Here we propose to leverage these assets and augment the regional HAB monitoring program substantially. Near real-time estimates of Alexandrium and Pseudo-nitzschia cell abundance will be provided through a proof-of-concept demonstration of the feasibility, value, and cost of ESP and associated sensor measurements in routine HAB monitoring and ocean observing operations. Four years of field deployments of ESPs and contextual sensors are planned, with the locations and schedule of those moorings determined from discussions with managers and industry representatives on the project's Technical Advisory Committee.  Mooring sites will include both nearshore and offshore locations in state and federal waters, each with different logistical challenges and management value. Mooring operations, which are a significant aspect of this project, will be supervised by the WHOI Mooring Operations, Engineering and Field Support Group. Concurrently, we will develop methods to assimilate ESP data into our numerical model, and will utilize those models and results from this project to design an optimum array of ESPs for future management purposes.  In Year 5 of the project, we will synthesize data and work with our management partners and other stakeholders to transition ESP technology to operational use for HABs in the Gulf of Maine.  Efforts will be made to assist managers with the decisions and challenges related to future ESP deployments under their jurisdiction. 

Relevant Publications:

Anderson, D.M., D.M. Kulis, B.A. Keafer, K.E. Gribble, R. Marin, and C.A. Scholin. 2005. Identification and enumeration of Alexandrium spp. from the Gulf of Maine using molecular probes. Deep-Sea Res. II 52(19-21): 2467-2490.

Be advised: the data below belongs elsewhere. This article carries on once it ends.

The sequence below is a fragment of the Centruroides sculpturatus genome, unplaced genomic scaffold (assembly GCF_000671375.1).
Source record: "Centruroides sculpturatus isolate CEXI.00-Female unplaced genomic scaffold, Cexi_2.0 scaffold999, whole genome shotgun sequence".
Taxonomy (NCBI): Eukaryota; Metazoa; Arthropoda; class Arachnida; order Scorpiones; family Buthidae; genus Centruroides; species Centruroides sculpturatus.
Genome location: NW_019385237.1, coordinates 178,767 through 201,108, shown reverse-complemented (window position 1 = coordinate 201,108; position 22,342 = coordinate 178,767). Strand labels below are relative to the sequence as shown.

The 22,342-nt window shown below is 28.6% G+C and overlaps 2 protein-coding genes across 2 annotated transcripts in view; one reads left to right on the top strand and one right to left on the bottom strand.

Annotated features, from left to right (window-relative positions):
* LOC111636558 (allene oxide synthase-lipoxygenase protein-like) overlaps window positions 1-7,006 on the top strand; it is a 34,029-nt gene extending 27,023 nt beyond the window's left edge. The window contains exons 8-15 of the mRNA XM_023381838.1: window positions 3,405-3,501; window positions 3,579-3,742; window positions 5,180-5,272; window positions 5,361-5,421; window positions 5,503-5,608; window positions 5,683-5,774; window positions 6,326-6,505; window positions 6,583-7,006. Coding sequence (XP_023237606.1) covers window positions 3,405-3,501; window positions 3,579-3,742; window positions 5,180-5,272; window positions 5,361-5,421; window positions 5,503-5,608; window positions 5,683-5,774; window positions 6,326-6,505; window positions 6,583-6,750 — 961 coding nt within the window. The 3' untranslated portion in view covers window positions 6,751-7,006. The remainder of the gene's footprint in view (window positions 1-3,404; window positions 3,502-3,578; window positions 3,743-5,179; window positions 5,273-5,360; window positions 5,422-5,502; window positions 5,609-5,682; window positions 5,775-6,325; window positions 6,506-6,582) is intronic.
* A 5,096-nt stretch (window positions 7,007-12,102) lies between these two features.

Anderson, D.M., C.A. Stock, B.A. Keafer, A. Bronzino Nelson, B. Thompson, D.J. McGillicuddy, M. Keller, P.A. Matrai, and J. Martin. 2005. Alexandrium fundyense cyst dynamics in the Gulf of Maine. Deep-Sea Res. II 52(19-21): 2522-2542.

Anderson, D.M., D.W. Townsend, D.J. McGillicuddy, and J.T. Turner (eds). 2005. The Ecology and Oceanography of Toxic Alexandrium fundyense Blooms in the Gulf of Maine. Deep-Sea Res. II 52: (19-21): 2365-2876.

Doucette, G.J., C.M. Mikulski, K.L. Jones, K.L. King, D.I. Greenfield, R. Marin III, S. Jensen, B. Roman, C.T. Elliott, and C.A. Scholin. 2009. Remote, subsurface detection of the algal toxin domoic acid onboard the Environmental Sample Processor: assay development and field trials. Harmful Algae 8(6): 880-888. doi:10.1016/j.hal.2009.04.006.

McGillicuddy, D.J., Jr., D.M. Anderson, D.R. Lynch, and D.W. Townsend. 2005. Mechanisms regulating large-scale seasonal fluctuations in Alexandrium fundyense populations in the Gulf of Maine: Results from a physical-biological model. Deep-Sea Res. II 52(19-21): 2698-2714.

Scholin, C., G. Doucette, S. Jensen, B. Roman, et al. 2009. Remote detection of marine microbes, small invertebrates, harmful algae and biotoxins using the Environmental Sample Processor (ESP). Oceanogr. 22: 158-167.

Townsend, D.W., N.D. Rebuck, M.A. Thomas, L. Karp-Boss, and R.M. Gettings. 2010. A changing nutrient regime in the Gulf of Maine. Continental Shelf Res. 30: 820–832. 

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Last updated: November 2, 2015